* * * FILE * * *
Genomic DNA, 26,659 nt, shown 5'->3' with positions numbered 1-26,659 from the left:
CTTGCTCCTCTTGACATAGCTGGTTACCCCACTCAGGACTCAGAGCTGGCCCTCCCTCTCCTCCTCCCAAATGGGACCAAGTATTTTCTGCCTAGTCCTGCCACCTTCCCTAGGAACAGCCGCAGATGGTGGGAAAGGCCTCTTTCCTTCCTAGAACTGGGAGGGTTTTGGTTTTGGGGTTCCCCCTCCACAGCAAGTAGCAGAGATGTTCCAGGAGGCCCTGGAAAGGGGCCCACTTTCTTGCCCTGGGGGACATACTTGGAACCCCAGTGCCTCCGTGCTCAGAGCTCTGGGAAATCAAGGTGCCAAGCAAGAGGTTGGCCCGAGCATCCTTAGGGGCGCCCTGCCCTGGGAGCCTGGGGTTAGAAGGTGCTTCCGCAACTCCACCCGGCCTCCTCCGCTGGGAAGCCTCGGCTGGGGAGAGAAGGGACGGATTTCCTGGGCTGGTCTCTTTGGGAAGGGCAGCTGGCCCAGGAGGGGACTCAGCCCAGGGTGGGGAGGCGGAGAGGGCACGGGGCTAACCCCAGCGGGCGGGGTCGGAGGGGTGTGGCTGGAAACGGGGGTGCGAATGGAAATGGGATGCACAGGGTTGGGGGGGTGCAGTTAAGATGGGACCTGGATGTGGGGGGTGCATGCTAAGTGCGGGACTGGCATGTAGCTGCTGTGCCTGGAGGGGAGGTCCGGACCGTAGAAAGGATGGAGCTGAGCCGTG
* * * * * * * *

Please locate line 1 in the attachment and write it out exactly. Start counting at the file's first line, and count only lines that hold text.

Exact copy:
Genomic DNA, 26,659 nt, shown 5'->3' with positions numbered 1-26,659 from the left: